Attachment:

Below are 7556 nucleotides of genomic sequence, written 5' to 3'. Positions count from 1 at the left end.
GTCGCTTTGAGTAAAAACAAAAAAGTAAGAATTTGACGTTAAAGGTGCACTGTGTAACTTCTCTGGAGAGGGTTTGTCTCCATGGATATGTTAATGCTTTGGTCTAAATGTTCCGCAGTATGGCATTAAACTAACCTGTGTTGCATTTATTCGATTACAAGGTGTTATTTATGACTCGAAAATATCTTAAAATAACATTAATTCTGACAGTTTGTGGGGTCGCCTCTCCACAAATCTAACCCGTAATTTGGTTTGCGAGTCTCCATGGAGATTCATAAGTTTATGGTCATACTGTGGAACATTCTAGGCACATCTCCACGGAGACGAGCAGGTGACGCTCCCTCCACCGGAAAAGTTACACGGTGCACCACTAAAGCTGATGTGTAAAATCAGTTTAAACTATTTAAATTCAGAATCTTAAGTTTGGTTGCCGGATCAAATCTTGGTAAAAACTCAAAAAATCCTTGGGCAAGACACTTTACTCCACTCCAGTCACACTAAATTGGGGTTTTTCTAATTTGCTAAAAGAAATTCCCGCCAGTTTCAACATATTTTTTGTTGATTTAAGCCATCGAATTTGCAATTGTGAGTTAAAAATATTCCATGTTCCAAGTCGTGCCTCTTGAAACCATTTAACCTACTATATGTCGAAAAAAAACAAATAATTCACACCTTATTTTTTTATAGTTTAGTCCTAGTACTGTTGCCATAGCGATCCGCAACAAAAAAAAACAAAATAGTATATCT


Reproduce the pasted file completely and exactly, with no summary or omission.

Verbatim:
Below are 7556 nucleotides of genomic sequence, written 5' to 3'. Positions count from 1 at the left end.
GTCGCTTTGAGTAAAAACAAAAAAGTAAGAATTTGACGTTAAAGGTGCACTGTGTAACTTCTCTGGAGAGGGTTTGTCTCCATGGATATGTTAATGCTTTGGTCTAAATGTTCCGCAGTATGGCATTAAACTAACCTGTGTTGCATTTATTCGATTACAAGGTGTTATTTATGACTCGAAAATATCTTAAAATAACATTAATTCTGACAGTTTGTGGGGTCGCCTCTCCACAAATCTAACCCGTAATTTGGTTTGCGAGTCTCCATGGAGATTCATAAGTTTATGGTCATACTGTGGAACATTCTAGGCACATCTCCACGGAGACGAGCAGGTGACGCTCCCTCCACCGGAAAAGTTACACGGTGCACCACTAAAGCTGATGTGTAAAATCAGTTTAAACTATTTAAATTCAGAATCTTAAGTTTGGTTGCCGGATCAAATCTTGGTAAAAACTCAAAAAATCCTTGGGCAAGACACTTTACTCCACTCCAGTCACACTAAATTGGGGTTTTTCTAATTTGCTAAAAGAAATTCCCGCCAGTTTCAACATATTTTTTGTTGATTTAAGCCATCGAATTTGCAATTGTGAGTTAAAAATATTCCATGTTCCAAGTCGTGCCTCTTGAAACCATTTAACCTACTATATGTCGAAAAAAAACAAATAATTCACACCTTATTTTTTTATAGTTTAGTCCTAGTACTGTTGCCATAGCGATCCGCAACAAAAAAAAACAAAATAGTATATCT